Washington Review, January 16, 2017
Last week in Washington, I spoke out against the Administration’s decision to open U.S. shores for drilling, cosponsored legislation to raise wages for federal employees, sent letters regarding property taxes and the National Flood Insurance Program, and attended a meeting and two Foreign Affairs Committee hearings.
Earlier this month, the Administration announced its misguided proposal to allow offshore oil and gas drilling in nearly all U.S. coastal waters, which could cause irreparable damage to the environment, and endangers livelihoods of our coastal communities. As a former business owner in Atlantic City, the President should understand the importance of clean and vibrant shores to the New Jersey economy. That is why my colleagues in the New Jersey delegation and I have sent letters to Interior Secretary Zinke expressing our opposition to the Administration’s recent proposal. Additionally, I am an original cosponsor of H.R. 2272, the COAST Anti-Drilling Act , introduced by Rep. Frank Pallone (D-NJ). This bill would prohibit the Department of the Interior from issuing leases for oil and natural glass developments in the Atlantic Ocean.
The New Jersey shoreline brings nearly $45 billion to the state’s economy and if Florida can receive an exemption from this disastrous proposal by citing the delicate nature of its waters, then New Jersey certainly deserves an exemption too. I vow to work with my New Jersey colleagues to do all that we can to protect New Jersey’s coastal communities.
Our nation’s federal employees contribute years of their professional lives in service to the operation of our country, and should be recognized for their contributions. As such, I am an original cosponsor of Rep. Gerry Connolly’s (D-VA) FAIR Act of 2019, which would provide federal employees with a 3% pay increase for calendar year 2019. I have also cosponsored H.R. 757, the FAIR Act of 2018, which would provide a 3.2% increase to federal employees for 2018.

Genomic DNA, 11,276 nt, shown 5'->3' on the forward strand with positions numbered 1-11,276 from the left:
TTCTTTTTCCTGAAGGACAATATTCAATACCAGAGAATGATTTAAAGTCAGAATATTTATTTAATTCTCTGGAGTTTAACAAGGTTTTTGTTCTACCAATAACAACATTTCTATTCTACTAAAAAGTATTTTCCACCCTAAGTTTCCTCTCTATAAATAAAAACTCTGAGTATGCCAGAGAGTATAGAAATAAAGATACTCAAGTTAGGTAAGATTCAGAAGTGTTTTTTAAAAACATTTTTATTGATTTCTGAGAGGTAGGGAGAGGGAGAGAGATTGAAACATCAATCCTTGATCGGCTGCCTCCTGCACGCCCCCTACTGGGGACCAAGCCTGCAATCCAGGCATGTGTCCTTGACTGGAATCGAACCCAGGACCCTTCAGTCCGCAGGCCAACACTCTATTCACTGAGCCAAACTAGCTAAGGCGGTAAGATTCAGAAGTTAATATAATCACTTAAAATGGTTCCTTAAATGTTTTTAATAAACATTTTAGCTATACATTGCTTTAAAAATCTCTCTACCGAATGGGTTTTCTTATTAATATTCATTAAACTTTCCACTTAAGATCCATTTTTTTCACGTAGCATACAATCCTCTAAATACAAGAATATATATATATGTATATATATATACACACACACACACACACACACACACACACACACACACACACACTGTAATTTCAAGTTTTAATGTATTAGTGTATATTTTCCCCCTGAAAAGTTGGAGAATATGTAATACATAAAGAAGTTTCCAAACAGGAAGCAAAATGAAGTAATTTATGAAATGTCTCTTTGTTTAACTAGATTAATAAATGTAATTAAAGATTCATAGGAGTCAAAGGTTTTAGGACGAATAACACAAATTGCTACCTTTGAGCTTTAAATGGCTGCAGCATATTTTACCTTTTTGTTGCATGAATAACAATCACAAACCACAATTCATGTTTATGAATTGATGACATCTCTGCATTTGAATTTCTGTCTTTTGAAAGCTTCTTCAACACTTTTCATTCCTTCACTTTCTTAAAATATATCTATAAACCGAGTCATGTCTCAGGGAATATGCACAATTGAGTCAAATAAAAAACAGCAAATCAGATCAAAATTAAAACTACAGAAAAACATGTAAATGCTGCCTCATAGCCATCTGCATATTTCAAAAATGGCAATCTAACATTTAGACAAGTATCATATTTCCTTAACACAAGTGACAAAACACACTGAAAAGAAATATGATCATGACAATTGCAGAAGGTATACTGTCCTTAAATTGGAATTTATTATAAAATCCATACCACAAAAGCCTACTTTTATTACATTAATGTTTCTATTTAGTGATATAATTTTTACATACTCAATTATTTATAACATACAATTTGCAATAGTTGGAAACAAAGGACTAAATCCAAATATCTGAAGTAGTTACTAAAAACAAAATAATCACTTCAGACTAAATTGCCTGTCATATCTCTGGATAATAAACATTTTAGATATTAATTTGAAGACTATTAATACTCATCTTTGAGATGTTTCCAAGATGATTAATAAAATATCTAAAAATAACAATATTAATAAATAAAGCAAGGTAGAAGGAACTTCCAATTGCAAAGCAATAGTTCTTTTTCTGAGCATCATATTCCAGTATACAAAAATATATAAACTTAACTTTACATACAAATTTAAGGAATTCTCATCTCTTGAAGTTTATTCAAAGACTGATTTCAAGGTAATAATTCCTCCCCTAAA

Also last week, I joined my New Jersey delegation colleagues in sending a letter to the Internal Revenue Service (IRS) demanding that the IRS rescind their directive that would prohibit New Jersey residents from deducting their prepaid 2018 property taxes from their 2017 federal taxes. This December announcement by the IRS adds chaos and confusion to the implementation of the rushed tax bill.
Additionally, I sent a letter to House Leadership requesting a clean reauthorization of the National Flood Insurance Program (NFIP) beyond the current January 19, 2018 expiration, which is set by the Continuing Resolution. The NFIP aims to reduce the impact of flooding on private and public structures by providing affordable insurance to property owners and encouraging communities to adopt floodplain management regulations. Adding in controversial reforms impedes Congress’s ability to reauthorize this critical program.
Last week, I attended a hearing hosted by the Foreign Affairs Committee to examine the effectiveness of sanctions as a national security tool. With recent events in North Korea, Russia, and Venezuela, the U.S. has consistently turned to sanctions as a key tool to hold bad actors and aggressors towards the United States accountable. Expert witnesses testified on the efficacy of these measures as well as the challenges threatening their implementation.
Later, I participated in a Western Hemisphere Subcommittee hearing that focused on electoral integrity and the upcoming elections in the region. There are many elections slated for 2018 in Latin America including Brazil, Colombia, Costa Rica, Mexico, and Paraguay, whose outcomes have the potential to alter U.S.-Latin American relations. The undemocratic transitions of power in Cuba and Venezuela also pose continuing challenges for U.S. relations in the Hemisphere. At the hearing, I reemphasized the importance of free and fair elections to the region’s development and that the United States can work together with regional partners to promote and protect human rights throughout the Hemisphere. I questioned the witnesses about the purported meddling of Russia in Mexican elections and how the U.S. can work with the Mexican government to share some of the lessons we learned to prevent foreign interference in elections.
Thank you for reading the Washington Review. Again, hearing from my constituents enables me to be a better representative of the 8th District. For regular updates, you may stay in touch by leaving comments on my Facebook, Twitter, and website.